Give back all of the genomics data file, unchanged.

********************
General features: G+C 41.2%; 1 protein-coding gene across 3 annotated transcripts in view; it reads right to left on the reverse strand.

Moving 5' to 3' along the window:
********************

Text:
General features: G+C 41.2%; 1 protein-coding gene across 3 annotated transcripts in view; it reads right to left on the reverse strand.

Moving 5' to 3' along the window: